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Along Russia's Shores



The soul of Russia should be located somewhere along the banks of its rivers - the Volga, the Neva, the Oka - since Russia's development was so closely linked to the waterways. For centuries, the great rivers were the main trade arteries, whether it was fish, furs, black caviar, grain, coal or oil. These watery thoroughfares - from North to South, from East to West - were the lifelines of the country. And while technological progress has created new form of transport, the river still epitomises a Russian tradition. Inland waterways sent people to the seas and oceans but Russia has not become a significant maritime power, despite the fact that it colonised the coasts along the borders of its empire. At the end of the 1940s, the Soviet Union, still weakened by the Second World War, tried to rebuild itself, using previously untapped resources.

As a part of this policy, Stalin's government decided to transform the the Far Eastern borders of the vast state - including the island of Sakhalin and the Kamchatka Peninsula - into a regional centre for fishing intended to feed the entire Soviet Union.



To defend the state and the new industries in the region, the navy and army were bolstered along the eastern frontiers, both in numbers and with equipments such as nuclear submarines. At the same time settlements, villages and cities were planned and built to accommodate new arrivals who were relocated from other parts of the Union with promises of well paid jobs and other social provisions.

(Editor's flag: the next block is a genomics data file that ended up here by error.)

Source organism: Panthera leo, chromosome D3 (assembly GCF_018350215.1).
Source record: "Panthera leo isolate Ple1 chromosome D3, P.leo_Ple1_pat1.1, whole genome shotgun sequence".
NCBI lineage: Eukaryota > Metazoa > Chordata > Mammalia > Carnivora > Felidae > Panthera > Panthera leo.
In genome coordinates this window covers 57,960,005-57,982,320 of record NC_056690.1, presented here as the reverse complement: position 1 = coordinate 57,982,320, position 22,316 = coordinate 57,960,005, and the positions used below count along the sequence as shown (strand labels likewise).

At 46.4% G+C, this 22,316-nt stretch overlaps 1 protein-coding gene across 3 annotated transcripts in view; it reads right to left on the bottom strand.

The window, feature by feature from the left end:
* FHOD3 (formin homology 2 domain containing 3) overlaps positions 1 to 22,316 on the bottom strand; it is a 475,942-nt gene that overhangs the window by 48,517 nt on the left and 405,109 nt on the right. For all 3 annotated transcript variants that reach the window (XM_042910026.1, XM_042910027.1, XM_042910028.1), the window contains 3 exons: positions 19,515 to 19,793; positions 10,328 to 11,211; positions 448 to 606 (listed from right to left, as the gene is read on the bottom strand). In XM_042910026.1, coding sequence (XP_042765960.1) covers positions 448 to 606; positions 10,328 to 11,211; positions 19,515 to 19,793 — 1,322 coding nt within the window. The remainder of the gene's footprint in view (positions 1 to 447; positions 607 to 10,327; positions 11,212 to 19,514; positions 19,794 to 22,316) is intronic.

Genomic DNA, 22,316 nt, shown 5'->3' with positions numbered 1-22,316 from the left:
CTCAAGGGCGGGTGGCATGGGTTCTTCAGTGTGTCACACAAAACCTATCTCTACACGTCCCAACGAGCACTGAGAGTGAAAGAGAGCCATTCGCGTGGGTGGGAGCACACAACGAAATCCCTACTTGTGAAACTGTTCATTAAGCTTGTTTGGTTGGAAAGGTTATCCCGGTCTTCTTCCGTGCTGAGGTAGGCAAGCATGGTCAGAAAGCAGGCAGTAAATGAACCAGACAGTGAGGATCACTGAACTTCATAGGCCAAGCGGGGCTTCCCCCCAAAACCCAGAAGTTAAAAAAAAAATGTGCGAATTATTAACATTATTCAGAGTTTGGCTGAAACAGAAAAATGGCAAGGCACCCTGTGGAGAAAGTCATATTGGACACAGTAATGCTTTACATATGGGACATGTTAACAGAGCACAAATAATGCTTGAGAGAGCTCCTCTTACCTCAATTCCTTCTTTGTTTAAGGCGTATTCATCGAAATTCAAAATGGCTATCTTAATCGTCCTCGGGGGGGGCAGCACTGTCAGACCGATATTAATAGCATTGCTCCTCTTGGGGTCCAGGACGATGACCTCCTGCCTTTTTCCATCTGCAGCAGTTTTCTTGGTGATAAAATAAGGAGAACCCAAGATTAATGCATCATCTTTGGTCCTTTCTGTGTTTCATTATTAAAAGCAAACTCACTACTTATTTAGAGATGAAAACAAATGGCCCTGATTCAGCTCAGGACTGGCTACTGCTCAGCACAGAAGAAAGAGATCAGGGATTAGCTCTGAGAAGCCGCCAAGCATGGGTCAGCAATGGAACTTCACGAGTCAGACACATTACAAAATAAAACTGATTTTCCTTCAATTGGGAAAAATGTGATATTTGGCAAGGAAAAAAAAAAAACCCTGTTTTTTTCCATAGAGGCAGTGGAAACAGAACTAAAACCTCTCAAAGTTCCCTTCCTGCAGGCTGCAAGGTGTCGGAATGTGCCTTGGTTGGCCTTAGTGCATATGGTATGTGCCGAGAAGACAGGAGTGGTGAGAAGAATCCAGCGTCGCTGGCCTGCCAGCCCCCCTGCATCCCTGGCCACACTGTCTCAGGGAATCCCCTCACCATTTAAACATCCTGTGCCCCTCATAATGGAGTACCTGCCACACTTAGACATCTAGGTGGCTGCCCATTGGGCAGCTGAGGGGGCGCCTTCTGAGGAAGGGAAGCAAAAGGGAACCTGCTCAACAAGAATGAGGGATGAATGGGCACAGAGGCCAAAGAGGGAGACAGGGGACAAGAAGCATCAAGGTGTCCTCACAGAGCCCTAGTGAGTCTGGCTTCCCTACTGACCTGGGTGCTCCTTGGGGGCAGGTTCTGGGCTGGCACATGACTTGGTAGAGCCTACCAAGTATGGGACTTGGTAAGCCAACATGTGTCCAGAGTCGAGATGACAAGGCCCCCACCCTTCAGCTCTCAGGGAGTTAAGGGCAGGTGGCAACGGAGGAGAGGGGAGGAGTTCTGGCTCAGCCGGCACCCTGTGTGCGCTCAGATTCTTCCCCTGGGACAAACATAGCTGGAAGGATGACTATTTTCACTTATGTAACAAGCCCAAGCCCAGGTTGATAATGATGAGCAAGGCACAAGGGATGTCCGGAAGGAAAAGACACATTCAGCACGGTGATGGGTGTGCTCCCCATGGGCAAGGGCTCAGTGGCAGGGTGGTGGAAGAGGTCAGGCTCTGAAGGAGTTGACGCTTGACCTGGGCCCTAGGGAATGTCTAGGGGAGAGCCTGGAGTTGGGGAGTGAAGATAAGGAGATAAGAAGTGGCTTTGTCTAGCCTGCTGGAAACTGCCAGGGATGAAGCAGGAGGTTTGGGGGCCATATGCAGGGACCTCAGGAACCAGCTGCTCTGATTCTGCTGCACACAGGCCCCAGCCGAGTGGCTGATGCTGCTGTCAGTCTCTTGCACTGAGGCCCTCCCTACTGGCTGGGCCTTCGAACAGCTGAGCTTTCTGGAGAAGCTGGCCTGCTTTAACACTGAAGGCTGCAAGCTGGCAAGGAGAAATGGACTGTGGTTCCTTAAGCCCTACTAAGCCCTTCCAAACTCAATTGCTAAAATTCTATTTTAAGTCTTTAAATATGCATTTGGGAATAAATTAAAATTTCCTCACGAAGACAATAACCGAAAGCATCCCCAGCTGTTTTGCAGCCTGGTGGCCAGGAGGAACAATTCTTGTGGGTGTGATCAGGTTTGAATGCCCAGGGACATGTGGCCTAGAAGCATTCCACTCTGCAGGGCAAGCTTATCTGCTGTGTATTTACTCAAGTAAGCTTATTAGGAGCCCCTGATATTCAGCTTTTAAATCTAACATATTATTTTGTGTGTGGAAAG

Today, the region is beset with corruption, both locally and from further afield in far away Moscow. Aggressive competition from Japanese, Chinese and Korean fishing fleets is encroaching on the once unchallenged dominance of the Soviet fleet and old territorial disputes, both on land and at sea, are being reawakened by newly confident powers.

All the while, Moscow bureaucrats continue to set fishing quotas that bear little resemblance to economic and ecological realities. Fish stocks are dwindling and there is hardly any official oversight to rectify the situation.



The Russian Federation, the rump of the once mighty Soviet Union, shows little interest in the Far East's people or environment. Consequently, infrastructure is being neglected and being left to rot, showing up the region's shortcomings compared to its Asian neighbours and other, wealthier parts of the Federation.



Thousands of fishermen and their families who settled in the Far East during the era of Soviet colonisation after the Second World War have became hostages of the circumstances and the decline of the state. In some ways, however, these people have spent their lives on the sea and many are unwilling to surrender the freedom and romance this has given them.

The first set of images in this series was taken on some of Russia's great rivers - the Volga, Neva and Ob rivers - and in the Far East, on Sakhalin, the Kuril islands and the Kamchatka peninsula in 2007. In August and September 2008, the focus shifted to the Russian North, along the White Sea coast, the Baltic and parts of the Black and Azov Seas. All of these are to some extent scarred by having been boosted during the post-war Soviet drive for economic development followed by decades of neglect since the collapse of the Union.



The resulting photo story looks at the lives of people living in what were once proud and industrious parts of Soviet Russia - from fishermen and other mariners to rural people and their villages. These are people who lives have been shaped by rivers and seas. Their future may well depend on the very same rivers and seas they have come to love and respect.
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